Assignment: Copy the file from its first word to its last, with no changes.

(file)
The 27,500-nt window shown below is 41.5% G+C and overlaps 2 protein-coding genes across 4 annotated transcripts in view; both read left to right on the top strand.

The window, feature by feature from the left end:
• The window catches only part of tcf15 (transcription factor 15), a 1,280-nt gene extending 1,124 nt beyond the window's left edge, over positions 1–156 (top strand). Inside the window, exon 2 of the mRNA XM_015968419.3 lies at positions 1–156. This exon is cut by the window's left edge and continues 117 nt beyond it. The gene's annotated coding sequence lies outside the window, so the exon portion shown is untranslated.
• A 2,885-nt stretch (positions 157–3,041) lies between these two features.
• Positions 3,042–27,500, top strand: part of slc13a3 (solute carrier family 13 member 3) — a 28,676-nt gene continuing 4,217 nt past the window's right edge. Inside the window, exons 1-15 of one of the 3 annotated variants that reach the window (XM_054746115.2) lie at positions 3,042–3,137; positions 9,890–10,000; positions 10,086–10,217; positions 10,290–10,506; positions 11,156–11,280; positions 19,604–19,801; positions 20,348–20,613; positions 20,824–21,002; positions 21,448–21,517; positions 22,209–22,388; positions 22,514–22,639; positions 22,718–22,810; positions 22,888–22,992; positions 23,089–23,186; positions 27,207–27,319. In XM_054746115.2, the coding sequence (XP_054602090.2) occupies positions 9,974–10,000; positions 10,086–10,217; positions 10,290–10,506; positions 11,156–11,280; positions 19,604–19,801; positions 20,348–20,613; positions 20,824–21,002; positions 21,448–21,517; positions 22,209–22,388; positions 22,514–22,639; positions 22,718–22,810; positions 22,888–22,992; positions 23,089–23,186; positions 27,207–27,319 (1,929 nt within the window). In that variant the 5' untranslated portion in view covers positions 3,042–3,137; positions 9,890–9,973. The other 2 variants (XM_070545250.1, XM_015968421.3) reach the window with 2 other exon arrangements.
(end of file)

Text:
The 27,500-nt window shown below is 41.5% G+C and overlaps 2 protein-coding genes across 4 annotated transcripts in view; both read left to right on the top strand.

The window, feature by feature from the left end:
• The window catches only part of tcf15 (transcription factor 15), a 1,280-nt gene extending 1,124 nt beyond the window's left edge, over positions 1–156 (top strand). Inside the window, exon 2 of the mRNA XM_015968419.3 lies at positions 1–156. This exon is cut by the window's left edge and continues 117 nt beyond it. The gene's annotated coding sequence lies outside the window, so the exon portion shown is untranslated.
• A 2,885-nt stretch (positions 157–3,041) lies between these two features.
• Positions 3,042–27,500, top strand: part of slc13a3 (solute carrier family 13 member 3) — a 28,676-nt gene continuing 4,217 nt past the window's right edge. Inside the window, exons 1-15 of one of the 3 annotated variants that reach the window (XM_054746115.2) lie at positions 3,042–3,137; positions 9,890–10,000; positions 10,086–10,217; positions 10,290–10,506; positions 11,156–11,280; positions 19,604–19,801; positions 20,348–20,613; positions 20,824–21,002; positions 21,448–21,517; positions 22,209–22,388; positions 22,514–22,639; positions 22,718–22,810; positions 22,888–22,992; positions 23,089–23,186; positions 27,207–27,319. In XM_054746115.2, the coding sequence (XP_054602090.2) occupies positions 9,974–10,000; positions 10,086–10,217; positions 10,290–10,506; positions 11,156–11,280; positions 19,604–19,801; positions 20,348–20,613; positions 20,824–21,002; positions 21,448–21,517; positions 22,209–22,388; positions 22,514–22,639; positions 22,718–22,810; positions 22,888–22,992; positions 23,089–23,186; positions 27,207–27,319 (1,929 nt within the window). In that variant the 5' untranslated portion in view covers positions 3,042–3,137; positions 9,890–9,973. The other 2 variants (XM_070545250.1, XM_015968421.3) reach the window with 2 other exon arrangements.